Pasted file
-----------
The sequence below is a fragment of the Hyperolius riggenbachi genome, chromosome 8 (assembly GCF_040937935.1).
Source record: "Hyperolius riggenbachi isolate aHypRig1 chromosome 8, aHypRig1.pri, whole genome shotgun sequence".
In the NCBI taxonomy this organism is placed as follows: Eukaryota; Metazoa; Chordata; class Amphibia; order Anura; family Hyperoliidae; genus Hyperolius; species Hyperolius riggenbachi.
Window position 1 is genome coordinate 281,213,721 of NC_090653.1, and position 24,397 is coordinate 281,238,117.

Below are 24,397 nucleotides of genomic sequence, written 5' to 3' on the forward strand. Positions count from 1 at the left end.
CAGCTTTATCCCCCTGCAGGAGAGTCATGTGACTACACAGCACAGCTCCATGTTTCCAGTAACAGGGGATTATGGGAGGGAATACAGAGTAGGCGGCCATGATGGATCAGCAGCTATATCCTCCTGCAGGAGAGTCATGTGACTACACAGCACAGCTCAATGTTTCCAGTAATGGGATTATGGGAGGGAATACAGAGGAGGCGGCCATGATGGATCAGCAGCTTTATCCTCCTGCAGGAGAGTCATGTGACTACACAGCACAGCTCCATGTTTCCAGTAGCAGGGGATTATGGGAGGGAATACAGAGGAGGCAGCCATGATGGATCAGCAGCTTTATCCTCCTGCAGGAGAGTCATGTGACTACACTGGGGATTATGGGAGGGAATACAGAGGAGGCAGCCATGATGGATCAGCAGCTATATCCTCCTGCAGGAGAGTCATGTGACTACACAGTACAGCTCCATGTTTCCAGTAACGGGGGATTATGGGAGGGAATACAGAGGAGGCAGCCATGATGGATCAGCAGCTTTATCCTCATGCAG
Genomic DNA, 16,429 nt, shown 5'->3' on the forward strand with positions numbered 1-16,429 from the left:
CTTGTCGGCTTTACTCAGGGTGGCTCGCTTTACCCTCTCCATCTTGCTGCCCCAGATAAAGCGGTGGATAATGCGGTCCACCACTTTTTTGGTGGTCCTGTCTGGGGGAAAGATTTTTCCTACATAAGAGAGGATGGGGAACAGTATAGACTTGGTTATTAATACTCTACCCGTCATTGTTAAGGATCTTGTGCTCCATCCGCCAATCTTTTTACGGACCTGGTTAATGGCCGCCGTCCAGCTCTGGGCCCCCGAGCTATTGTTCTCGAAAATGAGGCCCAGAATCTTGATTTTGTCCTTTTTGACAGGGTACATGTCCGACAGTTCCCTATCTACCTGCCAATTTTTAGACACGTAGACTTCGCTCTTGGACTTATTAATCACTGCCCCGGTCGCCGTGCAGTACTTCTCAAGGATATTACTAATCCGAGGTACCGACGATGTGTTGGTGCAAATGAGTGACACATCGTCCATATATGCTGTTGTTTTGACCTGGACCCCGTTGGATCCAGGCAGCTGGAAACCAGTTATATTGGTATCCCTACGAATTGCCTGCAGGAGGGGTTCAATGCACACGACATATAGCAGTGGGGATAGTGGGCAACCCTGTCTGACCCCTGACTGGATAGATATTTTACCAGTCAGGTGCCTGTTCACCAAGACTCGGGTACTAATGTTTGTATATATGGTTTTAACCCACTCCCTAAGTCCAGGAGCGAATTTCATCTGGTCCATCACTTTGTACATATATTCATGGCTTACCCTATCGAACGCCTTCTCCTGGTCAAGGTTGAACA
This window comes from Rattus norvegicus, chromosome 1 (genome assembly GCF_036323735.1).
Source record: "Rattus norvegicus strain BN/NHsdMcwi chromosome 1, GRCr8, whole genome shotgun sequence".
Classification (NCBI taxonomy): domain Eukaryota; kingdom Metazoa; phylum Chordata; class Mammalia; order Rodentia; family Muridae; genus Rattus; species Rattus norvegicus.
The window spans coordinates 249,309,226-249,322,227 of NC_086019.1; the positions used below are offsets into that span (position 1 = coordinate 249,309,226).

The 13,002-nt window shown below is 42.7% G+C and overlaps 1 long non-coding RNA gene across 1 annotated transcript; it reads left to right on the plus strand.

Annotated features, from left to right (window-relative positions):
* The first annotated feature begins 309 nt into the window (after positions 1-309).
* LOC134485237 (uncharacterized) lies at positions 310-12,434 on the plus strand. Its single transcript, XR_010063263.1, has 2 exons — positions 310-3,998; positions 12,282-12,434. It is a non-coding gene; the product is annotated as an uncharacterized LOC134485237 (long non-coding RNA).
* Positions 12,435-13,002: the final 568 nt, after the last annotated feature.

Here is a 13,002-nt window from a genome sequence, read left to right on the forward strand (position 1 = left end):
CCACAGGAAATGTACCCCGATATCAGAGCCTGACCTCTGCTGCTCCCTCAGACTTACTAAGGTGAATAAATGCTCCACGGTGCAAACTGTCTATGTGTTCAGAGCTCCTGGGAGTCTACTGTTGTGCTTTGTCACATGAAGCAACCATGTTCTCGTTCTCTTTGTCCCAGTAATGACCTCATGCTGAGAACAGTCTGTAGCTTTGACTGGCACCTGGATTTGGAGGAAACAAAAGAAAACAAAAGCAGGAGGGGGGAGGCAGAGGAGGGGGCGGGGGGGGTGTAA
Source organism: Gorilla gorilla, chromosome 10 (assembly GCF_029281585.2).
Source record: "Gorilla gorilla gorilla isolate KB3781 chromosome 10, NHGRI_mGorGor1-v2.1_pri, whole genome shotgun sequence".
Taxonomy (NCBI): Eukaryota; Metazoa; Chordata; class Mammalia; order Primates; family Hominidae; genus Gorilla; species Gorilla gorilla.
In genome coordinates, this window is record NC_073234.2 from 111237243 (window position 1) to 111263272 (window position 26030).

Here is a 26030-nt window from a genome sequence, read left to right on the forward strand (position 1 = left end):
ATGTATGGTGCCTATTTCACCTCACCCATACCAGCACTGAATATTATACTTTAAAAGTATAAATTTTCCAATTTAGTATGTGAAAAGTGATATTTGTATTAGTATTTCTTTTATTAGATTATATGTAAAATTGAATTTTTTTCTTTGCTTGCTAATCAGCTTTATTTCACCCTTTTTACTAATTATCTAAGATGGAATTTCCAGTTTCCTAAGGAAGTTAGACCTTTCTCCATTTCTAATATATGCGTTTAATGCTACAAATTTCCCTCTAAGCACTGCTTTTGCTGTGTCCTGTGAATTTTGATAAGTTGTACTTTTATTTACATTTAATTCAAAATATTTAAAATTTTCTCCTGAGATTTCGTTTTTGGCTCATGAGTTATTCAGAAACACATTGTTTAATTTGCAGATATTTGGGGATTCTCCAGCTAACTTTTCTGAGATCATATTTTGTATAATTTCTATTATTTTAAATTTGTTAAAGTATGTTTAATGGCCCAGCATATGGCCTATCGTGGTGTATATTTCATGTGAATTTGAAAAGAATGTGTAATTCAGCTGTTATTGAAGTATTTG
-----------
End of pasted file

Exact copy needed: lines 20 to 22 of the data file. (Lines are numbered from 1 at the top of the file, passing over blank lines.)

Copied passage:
Source organism: Gorilla gorilla, chromosome 10 (assembly GCF_029281585.2).
Source record: "Gorilla gorilla gorilla isolate KB3781 chromosome 10, NHGRI_mGorGor1-v2.1_pri, whole genome shotgun sequence".
Taxonomy (NCBI): Eukaryota; Metazoa; Chordata; class Mammalia; order Primates; family Hominidae; genus Gorilla; species Gorilla gorilla.